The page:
The reporting guidelines aim to help companies understand and incorporate social responsibility in their daily management. The practice of social responsibility is part of voluntary actions by companies and should not be confused with compulsory actions imposed by the government or by any external incentives (such as fiscal / tax).

The companies are inserted in different geographical contexts with different underlying institutional capacities. Thus, the relationships revealed between CSR and the economic, political and social contexts of each locality reflect the importance of developing such a country’s institutional capacity to promote and support CSR practices (Baughn et al., 2007; Bird et al., 2011; Tilt, 2016).

That said, this research aims to map the positioning of companies located in the Administrative Region of Sorocaba (RAS) – SP, affiliated to the Ethos Institute, regarding the practice of Corporate Social Responsibility (CSR). The article is structured with this introduction (section 1), followed by section 2 containing the literature review. Section 3 presents the methodological aspects of the research. The presentation of the results and discussion are contained in section 4. Finally, in section 5, the conclusions of this work are outlined.

2. Literature Review

2.1 Corporate Social Responsibility

According to the conventional literature on Corporate Social Responsibility – from now on referred to only by CSR – there has been an increase in companies’ commitment to social and environmental aspects (Gjølberg, 2009; Montiel and Delgado-Ceballos, 2014; Russo-Spena et al., 2016), in addition to the integration of socially and environmentally responsible behaviours has become a strategic priority for companies in recent years (Barrena-Martínez et al., 2019).

CSR includes a wide range of national and international standards with the aim of improving the social, ethical and environmental performance of organizations, codifying behavioral aspects of the organization. The most varied international initiatives and standards designed to promote CSR for organisations reflect the concept’s scope. As a result, researchers in the field of ethics and organization have developed structures to classify the various standards, providing useful guidance to users (Colle et al., 2014).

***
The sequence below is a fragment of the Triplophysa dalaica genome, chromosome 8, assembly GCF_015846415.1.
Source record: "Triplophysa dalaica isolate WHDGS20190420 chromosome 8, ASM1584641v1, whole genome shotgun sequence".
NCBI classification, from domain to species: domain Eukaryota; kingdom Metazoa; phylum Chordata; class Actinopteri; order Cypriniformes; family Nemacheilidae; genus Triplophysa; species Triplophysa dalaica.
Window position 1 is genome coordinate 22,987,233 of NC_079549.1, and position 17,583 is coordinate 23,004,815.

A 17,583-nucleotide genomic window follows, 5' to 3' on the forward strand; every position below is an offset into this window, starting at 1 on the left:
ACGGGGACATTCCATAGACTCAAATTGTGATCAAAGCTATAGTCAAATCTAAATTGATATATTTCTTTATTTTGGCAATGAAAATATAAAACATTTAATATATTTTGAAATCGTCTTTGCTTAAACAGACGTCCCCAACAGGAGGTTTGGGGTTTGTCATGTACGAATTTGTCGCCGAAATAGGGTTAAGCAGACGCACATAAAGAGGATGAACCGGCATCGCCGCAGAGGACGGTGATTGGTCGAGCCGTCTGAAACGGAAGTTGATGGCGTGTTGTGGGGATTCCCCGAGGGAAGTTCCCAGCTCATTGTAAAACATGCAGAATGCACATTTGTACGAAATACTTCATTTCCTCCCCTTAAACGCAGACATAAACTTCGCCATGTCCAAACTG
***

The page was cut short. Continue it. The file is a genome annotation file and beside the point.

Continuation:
Herciu (2016) points out that the concept of CSR evolved from social issues to “social responsiveness”, in the sense of responsiveness and, later, to CSR, starting to integrate the main issues of corporate social responsibility in their business strategies (McWilliams et al., 2006).

In the 1970s and 1980s, the spectrum of practical CSR activities was broadened. For Jones (1980), CSR is the notion that companies have an obligation towards the constituent groups of society that are not only shareholders, going beyond what is legal prescription or union contract. Carroll (1979) states that CSR can be understood as expanding the business role beyond its economic scope and legal obligations. For Higuchi and Vieira (2012), CSR implies executing actions that bring benefits, not only for investors but also for society. Understood as a commitment that an organization must have with society, it must be expressed through actions and attitudes that affect it positively (Anholon et al., 2016).

CSR standards encourage responsible business conduct and corporate responsibility (Bernardo et al., 2012; Rasche et al., 2013), offering companies a common reference point to respond to numerous expectations of interested parties. Also, they perform a signalling function by revealing characteristics or qualities of the company that would otherwise be difficult to observe. Through CSR standards, organisations communicate their commitments and performance to their stakeholders, in addition to the possibility of achieving competitive differentiation (Rasche, 2011).

Walker et al. (2014) state that CSR standards are an integral part of “sustainable operations management”, defined as the pursuit of social, environmental and economic objectives in the company’s operations and in the operational links that extend beyond the company and encompass supply chains supplies and business communities. Positive impacts have been perceived in the company’s cost of capital (Ghoul et al., 2011; Elouidani and Zoubir 2015), as well as less exposure to risks (Botosan, 1997; Heinkel et al., 2001; Hail and Leuz, 2006; Kempf and Osthoff, 2007; Sharfman and Fernando, 2008; Chen et al., 2009). Also, studies have shown an increase in awareness regarding the social and environmental aspects of consumers both with society and with companies (Lee and Shin 2010; Zsóka et al., 2013; Rhein and Schmid, 2020).